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British Industrial History

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Cookson, Cuthbert and Co

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Bottle manufacturers, of Newcastle

1827 Cookson and Co established a large soda works at South Shields [1]. John Cookson and Coulthard were bottle makers at Bill Quay; Isaac Cookson and Co, plate glass manufacturers at Close, works at Forth banks; Isaac Cookson and Son were glass bottle manufacturers, Close; Cookson, Cuthbert and Co bottle manufacturers, E. Holborn, South Shields[2].

1831 Manufacture of lighthouse lenses, originally a French invention, was carried on by Cookson and Co. of South Shields from 1831 to 1845 [3].

1843 The Duke of Bordeaux visited the plate glass works of Cookson and Co in Newcastle [4].

The introduction of the cylinder process was a major development in glass making.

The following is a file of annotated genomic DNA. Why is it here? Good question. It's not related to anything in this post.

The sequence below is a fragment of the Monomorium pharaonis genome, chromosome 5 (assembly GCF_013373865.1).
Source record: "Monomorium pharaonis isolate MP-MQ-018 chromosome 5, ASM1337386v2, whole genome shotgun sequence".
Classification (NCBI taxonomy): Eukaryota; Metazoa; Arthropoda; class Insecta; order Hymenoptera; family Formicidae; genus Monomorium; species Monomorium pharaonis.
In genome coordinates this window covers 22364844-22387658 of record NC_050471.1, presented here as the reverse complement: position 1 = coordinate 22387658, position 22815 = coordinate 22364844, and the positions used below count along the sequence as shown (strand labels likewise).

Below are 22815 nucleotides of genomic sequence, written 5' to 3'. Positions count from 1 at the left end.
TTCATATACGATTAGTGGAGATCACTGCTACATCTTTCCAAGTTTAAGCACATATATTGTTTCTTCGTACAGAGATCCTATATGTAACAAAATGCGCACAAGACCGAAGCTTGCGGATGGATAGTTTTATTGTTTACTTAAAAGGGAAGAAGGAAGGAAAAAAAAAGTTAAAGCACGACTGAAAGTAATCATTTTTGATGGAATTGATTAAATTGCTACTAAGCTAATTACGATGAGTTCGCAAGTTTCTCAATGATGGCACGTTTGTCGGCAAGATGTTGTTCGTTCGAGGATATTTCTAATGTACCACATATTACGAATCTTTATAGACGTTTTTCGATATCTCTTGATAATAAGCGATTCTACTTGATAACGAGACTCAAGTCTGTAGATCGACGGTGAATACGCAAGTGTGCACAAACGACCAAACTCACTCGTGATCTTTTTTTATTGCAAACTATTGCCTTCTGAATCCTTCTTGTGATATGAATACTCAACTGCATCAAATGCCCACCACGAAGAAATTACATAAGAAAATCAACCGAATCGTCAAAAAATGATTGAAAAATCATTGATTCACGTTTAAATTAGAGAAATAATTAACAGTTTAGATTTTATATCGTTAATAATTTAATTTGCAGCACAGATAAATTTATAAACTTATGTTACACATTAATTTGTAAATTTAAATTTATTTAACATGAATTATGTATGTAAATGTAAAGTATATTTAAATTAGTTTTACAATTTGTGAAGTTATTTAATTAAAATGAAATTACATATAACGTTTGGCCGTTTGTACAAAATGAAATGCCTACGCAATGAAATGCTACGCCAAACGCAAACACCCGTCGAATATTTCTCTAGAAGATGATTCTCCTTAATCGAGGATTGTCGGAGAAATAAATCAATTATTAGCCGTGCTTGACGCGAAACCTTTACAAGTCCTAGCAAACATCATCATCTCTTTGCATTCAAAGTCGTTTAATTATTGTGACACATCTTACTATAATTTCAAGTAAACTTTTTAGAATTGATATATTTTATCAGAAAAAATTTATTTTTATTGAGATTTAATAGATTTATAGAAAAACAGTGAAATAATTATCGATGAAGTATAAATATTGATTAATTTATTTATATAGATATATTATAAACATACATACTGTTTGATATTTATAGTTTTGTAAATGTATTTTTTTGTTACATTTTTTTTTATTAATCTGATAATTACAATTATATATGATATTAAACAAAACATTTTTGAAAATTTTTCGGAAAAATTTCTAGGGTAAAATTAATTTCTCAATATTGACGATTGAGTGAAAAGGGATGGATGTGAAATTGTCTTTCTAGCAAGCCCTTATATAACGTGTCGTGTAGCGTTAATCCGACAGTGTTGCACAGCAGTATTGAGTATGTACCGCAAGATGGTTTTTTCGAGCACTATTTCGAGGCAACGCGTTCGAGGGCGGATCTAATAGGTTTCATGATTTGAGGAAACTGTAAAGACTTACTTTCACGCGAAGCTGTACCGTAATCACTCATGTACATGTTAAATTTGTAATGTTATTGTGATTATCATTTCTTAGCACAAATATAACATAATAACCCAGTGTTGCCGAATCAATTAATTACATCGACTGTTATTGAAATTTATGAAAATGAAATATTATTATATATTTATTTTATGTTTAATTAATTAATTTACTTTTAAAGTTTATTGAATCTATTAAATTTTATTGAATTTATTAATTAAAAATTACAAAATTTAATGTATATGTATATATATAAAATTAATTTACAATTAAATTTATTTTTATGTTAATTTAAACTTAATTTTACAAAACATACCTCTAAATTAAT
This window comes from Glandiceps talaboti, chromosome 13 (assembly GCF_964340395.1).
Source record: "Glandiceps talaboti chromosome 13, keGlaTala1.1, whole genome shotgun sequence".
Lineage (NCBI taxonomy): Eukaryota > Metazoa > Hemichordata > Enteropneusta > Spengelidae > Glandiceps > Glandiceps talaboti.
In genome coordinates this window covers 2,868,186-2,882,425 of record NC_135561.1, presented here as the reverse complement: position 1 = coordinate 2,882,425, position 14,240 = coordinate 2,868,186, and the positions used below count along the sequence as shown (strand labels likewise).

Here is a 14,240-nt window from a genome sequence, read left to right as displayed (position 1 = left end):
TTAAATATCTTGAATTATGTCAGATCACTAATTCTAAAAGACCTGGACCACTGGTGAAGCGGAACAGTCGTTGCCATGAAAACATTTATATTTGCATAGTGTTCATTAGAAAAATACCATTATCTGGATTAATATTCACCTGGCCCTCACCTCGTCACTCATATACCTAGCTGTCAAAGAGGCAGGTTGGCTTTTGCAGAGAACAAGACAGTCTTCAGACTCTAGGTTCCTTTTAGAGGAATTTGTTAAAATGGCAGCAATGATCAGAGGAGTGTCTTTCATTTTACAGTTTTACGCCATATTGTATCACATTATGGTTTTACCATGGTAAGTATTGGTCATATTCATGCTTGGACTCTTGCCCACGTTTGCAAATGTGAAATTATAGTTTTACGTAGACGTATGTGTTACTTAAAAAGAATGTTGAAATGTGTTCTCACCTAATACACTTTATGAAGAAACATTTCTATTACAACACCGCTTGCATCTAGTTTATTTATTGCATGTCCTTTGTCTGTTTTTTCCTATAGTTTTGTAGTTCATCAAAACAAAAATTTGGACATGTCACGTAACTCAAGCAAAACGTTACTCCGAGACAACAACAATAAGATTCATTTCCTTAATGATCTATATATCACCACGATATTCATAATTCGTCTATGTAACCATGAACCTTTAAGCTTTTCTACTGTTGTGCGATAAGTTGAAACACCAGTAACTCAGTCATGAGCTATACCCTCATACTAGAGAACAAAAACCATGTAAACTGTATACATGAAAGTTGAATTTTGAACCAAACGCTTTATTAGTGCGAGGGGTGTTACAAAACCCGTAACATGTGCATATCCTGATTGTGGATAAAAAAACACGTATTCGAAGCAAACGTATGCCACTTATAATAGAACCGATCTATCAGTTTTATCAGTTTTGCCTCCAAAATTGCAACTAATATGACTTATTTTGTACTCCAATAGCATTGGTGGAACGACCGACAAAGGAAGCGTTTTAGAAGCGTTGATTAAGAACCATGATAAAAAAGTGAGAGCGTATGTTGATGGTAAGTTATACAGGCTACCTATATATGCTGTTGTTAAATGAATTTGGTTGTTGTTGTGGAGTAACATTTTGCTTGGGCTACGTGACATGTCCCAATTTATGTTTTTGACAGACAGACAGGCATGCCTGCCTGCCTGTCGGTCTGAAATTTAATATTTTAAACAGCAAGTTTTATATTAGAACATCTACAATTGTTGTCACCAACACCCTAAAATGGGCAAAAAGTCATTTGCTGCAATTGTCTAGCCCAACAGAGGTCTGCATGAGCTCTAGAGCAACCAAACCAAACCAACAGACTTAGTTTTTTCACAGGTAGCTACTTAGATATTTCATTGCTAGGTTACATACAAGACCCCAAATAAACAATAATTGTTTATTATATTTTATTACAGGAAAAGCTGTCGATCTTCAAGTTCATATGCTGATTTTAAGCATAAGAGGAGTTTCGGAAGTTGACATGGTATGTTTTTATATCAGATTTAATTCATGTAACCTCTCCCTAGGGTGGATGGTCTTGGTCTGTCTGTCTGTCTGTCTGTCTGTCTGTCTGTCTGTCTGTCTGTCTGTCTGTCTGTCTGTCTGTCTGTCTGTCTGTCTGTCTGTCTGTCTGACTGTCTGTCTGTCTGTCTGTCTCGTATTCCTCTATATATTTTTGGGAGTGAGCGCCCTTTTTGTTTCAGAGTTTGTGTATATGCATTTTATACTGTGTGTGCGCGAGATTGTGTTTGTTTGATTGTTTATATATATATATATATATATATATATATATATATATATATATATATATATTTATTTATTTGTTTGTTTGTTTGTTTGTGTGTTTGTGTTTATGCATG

1845 The repeal of the glass excise duty, by removing the financial advantages bestowed upon crown glass manufacturers, placed a number of companies who had started to produce sheet glass by the cylinder process in a stronger competitive position than those firms who continued to make only crown glass. The sheet glass manufacturers were Chance Brothers of Birmingham, James Hartley and Co of Sunderland, Cooksons of Newcastle and Pilkington Brothers.

1846 The Cookson family sold their (plate) glass works[5]

1858 Cookson, Cuthbert and Co bottle manufacturers, at 71 Close, Newcastle [6], Newcastle upon Tyne, also had a manufactory at South Shields. Shared premises with W. I. Cookson, refiners of antimony, manufacturers of lead, paint, etc [7].

See Also


Sources of Information

  1. The Times, 29 December 1838
  2. History, Directory and Gazetteer of Durham and Northumberland, 1827
  3. Biography of Sir James Timmins Chance, ODNB [1]
  4. The Times, 28 November 1843
  5. Archives of the British chemical industry, 1750-1914: a handlist. By Peter J. T. Morris and Colin A. Russell. Edited by John Graham Smith. 1988.
  6. See: The Glass Trade of the North which mentions Close Gate as the traditional home of bottle making
  7. Post Office Directory of Northumberland & Durham, 1858